"Tell me this is real and not just a dream."
This is one reaction to news a $600 million Jerrara Power waste to energy proposal in Bungonia would not go ahead. The news came after changes to the Energy from Waste Infrastructure Plan were announced by the NSW Government this morning.
The project, pegged for 974 Jerrara Road, was proposed in April to process up to 330,000 tonnes of mainly Sydney waste per year and generate some 30 megawatts of power.
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Under the updated plan waste to energy projects can only proceed in the heavy-industrial zoned Southern Goulburn Mulwaree precinct. This encompasses the Woodlawn facility footprint, which will need to meet stringent planning requirements to be approved.
Projects outside of the industrial precinct will not be permitted, with limited exceptions.
The proposed land in Bungonia is zoned RU2.
As a result, Jerrara Power indicated they would withdraw the development application for the Bungonia incinerator.
In a statement released on Facebook, the company said they remained committed to the development of an energy from waste facility in NSW.
Jerrara Power was contacted for further comment.
Goulburn MP Wendy Tuckerman said the community had fought long and hard to achieve the wanted outcome.
In a letter to residents Mrs Tuckerman acknowledged "the enormous impact this fight has had in individuals and the community, but I wish to thank each and every one of you for your support and representations."
"This is a great outcome for Bungonia and surrounding communities," she said.
"I recognise the community of Tarago will still have to endure the planning process for the Woodlawn precinct proposal. I will continue to support and advocate on behalf of the community.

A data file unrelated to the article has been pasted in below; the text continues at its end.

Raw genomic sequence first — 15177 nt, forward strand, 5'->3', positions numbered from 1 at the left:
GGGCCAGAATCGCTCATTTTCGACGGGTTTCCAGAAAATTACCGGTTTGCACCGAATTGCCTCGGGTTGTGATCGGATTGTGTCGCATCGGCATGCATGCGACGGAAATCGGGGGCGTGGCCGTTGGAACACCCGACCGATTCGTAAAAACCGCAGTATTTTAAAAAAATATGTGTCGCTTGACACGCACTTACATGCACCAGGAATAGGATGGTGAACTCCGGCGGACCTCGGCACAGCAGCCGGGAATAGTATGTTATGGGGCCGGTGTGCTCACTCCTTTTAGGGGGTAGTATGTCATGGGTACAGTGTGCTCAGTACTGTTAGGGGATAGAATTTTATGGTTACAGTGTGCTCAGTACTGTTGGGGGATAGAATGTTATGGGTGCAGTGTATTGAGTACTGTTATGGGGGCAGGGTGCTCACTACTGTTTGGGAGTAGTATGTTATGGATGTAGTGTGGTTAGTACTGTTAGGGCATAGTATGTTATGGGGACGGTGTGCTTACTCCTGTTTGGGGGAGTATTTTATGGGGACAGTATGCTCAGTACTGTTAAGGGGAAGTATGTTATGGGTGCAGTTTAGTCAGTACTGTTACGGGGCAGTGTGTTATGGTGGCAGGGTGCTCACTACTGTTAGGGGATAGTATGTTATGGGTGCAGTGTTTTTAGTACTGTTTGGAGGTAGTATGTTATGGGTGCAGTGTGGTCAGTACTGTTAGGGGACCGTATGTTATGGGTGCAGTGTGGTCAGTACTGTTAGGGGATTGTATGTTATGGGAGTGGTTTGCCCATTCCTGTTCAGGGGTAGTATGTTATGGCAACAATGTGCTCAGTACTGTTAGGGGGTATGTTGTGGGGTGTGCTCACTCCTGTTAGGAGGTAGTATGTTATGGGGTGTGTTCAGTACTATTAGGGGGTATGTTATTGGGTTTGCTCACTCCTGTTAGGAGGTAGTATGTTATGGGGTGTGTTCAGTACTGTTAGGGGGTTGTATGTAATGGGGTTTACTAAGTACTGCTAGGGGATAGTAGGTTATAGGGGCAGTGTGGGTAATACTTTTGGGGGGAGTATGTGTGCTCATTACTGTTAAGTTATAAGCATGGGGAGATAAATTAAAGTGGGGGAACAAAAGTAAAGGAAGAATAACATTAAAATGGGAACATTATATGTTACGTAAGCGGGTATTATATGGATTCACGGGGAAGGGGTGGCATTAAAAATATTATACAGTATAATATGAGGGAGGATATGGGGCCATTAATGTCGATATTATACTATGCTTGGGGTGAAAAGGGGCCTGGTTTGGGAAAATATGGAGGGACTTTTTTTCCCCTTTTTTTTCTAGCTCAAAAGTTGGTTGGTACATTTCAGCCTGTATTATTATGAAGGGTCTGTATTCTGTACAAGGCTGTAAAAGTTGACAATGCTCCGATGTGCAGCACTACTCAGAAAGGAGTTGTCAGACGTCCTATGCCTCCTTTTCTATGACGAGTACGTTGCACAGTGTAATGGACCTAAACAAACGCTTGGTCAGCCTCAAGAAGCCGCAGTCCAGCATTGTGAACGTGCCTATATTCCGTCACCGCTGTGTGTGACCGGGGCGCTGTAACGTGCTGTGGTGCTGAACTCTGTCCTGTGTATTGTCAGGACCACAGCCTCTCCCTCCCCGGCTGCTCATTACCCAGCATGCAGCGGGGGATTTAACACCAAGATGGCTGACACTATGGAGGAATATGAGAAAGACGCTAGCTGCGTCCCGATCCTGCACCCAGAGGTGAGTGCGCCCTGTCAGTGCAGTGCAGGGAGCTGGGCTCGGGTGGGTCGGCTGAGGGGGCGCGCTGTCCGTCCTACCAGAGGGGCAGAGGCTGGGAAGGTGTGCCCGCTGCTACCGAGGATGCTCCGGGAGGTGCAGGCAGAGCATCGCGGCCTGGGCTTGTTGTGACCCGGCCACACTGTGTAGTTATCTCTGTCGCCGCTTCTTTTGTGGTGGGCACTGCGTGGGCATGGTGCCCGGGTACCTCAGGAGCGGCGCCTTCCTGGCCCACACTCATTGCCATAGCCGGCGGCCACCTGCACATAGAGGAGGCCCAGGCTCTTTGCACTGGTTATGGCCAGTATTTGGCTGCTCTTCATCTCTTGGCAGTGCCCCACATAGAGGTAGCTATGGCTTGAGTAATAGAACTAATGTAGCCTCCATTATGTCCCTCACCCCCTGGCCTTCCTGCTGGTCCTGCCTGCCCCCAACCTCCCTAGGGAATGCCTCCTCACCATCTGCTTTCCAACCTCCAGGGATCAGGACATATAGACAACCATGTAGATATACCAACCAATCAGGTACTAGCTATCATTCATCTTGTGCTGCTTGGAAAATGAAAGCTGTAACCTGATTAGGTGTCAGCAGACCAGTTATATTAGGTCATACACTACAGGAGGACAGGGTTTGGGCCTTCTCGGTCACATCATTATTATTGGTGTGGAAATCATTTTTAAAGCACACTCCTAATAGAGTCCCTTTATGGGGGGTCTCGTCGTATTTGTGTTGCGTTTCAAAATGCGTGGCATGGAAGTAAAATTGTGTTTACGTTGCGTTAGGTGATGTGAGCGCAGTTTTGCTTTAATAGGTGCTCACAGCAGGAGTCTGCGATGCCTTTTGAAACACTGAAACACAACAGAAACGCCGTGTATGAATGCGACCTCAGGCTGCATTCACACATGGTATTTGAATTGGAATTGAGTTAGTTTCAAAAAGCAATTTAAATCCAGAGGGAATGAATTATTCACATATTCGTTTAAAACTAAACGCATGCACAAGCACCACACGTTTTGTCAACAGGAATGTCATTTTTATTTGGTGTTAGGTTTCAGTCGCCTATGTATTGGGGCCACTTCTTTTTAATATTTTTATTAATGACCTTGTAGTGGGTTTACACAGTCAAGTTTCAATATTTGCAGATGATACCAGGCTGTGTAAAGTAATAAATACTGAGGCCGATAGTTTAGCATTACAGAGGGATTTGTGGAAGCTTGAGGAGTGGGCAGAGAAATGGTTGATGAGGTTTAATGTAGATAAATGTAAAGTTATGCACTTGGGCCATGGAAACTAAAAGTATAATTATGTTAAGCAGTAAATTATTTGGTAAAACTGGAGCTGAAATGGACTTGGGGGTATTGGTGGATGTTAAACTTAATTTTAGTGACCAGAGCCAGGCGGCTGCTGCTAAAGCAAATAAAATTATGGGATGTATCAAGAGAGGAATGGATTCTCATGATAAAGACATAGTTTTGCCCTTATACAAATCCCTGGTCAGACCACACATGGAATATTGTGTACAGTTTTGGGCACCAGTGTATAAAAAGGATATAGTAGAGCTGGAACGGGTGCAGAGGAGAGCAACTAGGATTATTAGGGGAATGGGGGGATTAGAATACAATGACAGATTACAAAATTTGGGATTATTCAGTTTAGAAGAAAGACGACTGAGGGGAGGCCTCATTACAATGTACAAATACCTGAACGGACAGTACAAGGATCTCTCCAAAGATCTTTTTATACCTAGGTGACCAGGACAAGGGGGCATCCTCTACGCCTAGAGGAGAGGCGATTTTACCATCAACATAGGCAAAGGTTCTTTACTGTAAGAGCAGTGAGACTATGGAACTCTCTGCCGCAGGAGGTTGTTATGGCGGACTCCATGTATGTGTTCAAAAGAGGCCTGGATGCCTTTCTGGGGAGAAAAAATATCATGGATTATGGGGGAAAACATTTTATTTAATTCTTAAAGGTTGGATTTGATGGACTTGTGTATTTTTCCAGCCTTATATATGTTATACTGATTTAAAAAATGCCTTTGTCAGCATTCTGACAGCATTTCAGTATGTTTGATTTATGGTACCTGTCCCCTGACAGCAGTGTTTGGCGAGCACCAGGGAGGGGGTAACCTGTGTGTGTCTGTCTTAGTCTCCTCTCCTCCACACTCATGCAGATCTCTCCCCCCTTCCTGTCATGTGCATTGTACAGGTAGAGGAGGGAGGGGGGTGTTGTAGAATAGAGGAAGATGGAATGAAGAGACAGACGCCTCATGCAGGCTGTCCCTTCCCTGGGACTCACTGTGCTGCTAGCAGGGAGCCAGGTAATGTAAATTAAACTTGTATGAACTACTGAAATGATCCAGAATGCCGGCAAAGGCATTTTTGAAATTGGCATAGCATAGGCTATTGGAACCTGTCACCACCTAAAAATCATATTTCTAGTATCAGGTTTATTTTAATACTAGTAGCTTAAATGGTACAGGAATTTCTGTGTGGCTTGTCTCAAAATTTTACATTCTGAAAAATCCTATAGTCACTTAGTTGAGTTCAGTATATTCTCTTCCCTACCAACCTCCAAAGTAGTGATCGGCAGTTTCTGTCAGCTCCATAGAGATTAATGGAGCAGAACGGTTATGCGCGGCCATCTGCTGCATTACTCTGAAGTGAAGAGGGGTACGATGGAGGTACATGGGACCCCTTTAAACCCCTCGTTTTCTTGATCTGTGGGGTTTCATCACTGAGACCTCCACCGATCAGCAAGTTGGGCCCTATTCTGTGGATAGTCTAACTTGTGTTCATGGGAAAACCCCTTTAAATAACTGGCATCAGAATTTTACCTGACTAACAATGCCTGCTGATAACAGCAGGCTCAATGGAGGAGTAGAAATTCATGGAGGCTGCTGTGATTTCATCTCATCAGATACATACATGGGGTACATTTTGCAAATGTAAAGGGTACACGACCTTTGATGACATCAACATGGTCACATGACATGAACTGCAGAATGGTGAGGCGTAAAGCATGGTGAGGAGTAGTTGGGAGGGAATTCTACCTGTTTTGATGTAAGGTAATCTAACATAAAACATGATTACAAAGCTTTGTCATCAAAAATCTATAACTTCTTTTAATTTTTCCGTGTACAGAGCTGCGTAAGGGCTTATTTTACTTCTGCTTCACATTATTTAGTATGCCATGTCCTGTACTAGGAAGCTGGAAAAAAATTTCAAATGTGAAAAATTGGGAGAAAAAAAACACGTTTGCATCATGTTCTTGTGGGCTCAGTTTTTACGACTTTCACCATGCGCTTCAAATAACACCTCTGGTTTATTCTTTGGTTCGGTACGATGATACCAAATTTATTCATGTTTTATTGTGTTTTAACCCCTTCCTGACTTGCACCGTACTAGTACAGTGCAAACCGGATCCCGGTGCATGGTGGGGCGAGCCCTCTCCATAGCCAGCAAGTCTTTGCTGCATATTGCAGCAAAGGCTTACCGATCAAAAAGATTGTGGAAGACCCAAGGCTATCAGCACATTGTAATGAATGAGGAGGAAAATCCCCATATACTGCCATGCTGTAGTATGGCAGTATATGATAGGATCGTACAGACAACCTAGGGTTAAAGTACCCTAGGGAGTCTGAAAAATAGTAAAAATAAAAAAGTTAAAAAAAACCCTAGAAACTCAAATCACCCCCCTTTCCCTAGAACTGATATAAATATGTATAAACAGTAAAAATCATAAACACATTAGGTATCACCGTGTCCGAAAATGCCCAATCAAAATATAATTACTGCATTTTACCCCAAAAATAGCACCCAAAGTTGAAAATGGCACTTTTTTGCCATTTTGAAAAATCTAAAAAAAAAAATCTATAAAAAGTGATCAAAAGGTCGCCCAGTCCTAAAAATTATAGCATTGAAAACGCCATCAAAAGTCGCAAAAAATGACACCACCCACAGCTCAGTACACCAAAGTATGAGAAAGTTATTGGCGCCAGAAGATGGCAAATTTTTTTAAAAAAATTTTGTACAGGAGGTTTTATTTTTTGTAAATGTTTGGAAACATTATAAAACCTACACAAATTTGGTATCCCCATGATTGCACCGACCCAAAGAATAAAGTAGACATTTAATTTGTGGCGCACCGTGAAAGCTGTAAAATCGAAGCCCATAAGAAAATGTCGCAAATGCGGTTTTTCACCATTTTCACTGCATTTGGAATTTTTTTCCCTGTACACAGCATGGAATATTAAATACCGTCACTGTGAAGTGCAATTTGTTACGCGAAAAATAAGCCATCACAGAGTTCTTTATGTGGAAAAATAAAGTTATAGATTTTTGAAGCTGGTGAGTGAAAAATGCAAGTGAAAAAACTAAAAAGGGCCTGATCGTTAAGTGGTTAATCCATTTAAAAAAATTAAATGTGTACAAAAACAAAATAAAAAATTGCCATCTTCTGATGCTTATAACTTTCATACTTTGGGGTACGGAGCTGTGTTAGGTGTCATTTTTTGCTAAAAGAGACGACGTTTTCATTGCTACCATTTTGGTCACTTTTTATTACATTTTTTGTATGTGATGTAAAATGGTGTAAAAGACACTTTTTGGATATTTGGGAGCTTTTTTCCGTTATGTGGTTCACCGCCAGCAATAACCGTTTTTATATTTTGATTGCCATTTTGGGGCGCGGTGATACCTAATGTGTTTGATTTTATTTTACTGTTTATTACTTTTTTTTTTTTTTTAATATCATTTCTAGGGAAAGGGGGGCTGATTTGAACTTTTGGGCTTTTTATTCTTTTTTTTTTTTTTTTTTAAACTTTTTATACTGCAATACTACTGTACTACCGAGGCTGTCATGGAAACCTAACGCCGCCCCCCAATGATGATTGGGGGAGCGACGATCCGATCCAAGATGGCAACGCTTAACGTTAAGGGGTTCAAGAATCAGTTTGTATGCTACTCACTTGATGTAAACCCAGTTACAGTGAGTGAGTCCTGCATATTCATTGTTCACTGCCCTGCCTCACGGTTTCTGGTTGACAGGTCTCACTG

"We welcome the economic and employment benefits that come with these projects but only in appropriate locations where they have good transport connectivity and complimentary industries.
"The plan also requires operators of energy from waste projects to make emissions data available to the community in real time online, to boost community confidence and transparency."
Jerrara Action Group member and Bungonia resident Leisha Cox-Barlow said she was "super elated" with the news.
"It's still quite surreal, we expected a bigger fight and were told it would take a couple of years."
Despite the good news, Mrs Cox-Barlow said some people in the community were "still feeling fractured because of the whole ordeal".
"It's consumed so much of our lives," she said.
Despite everything, the fight brought the community together.
"It's not just Bungonia that's celebrating," Mrs Cox-Barlow said.
"Now we need to lend our support to Tarago.
"I don't think anyone should have a toxic incinerator blowing over them."
The Bungonia advocate thanked everyone involved in opposing the proposal.
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